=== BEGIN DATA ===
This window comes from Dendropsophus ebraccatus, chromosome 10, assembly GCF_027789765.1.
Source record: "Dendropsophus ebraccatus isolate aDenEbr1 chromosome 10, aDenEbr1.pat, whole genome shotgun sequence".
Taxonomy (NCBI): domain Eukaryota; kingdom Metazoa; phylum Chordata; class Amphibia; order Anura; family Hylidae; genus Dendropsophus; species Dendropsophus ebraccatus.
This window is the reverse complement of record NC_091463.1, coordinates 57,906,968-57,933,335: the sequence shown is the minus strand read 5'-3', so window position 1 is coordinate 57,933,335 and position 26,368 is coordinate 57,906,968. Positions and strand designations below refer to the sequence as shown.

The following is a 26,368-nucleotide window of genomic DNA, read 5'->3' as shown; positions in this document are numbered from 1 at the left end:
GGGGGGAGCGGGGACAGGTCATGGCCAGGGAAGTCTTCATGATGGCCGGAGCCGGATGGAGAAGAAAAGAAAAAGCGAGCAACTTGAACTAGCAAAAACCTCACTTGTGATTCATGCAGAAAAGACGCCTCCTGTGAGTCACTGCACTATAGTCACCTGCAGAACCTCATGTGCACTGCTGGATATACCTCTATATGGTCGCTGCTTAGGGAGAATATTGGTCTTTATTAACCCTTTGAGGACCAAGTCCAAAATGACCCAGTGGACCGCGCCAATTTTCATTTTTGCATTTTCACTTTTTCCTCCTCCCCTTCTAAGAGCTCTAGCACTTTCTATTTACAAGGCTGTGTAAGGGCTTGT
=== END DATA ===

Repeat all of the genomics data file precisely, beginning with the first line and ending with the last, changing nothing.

This window comes from Dendropsophus ebraccatus, chromosome 10, assembly GCF_027789765.1.
Source record: "Dendropsophus ebraccatus isolate aDenEbr1 chromosome 10, aDenEbr1.pat, whole genome shotgun sequence".
Taxonomy (NCBI): domain Eukaryota; kingdom Metazoa; phylum Chordata; class Amphibia; order Anura; family Hylidae; genus Dendropsophus; species Dendropsophus ebraccatus.
This window is the reverse complement of record NC_091463.1, coordinates 57,906,968-57,933,335: the sequence shown is the minus strand read 5'-3', so window position 1 is coordinate 57,933,335 and position 26,368 is coordinate 57,906,968. Positions and strand designations below refer to the sequence as shown.

The following is a 26,368-nucleotide window of genomic DNA, read 5'->3' as shown; positions in this document are numbered from 1 at the left end:
GGGGGGAGCGGGGACAGGTCATGGCCAGGGAAGTCTTCATGATGGCCGGAGCCGGATGGAGAAGAAAAGAAAAAGCGAGCAACTTGAACTAGCAAAAACCTCACTTGTGATTCATGCAGAAAAGACGCCTCCTGTGAGTCACTGCACTATAGTCACCTGCAGAACCTCATGTGCACTGCTGGATATACCTCTATATGGTCGCTGCTTAGGGAGAATATTGGTCTTTATTAACCCTTTGAGGACCAAGTCCAAAATGACCCAGTGGACCGCGCCAATTTTCATTTTTGCATTTTCACTTTTTCCTCCTCCCCTTCTAAGAGCTCTAGCACTTTCTATTTACAAGGCTGTGTAAGGGCTTGT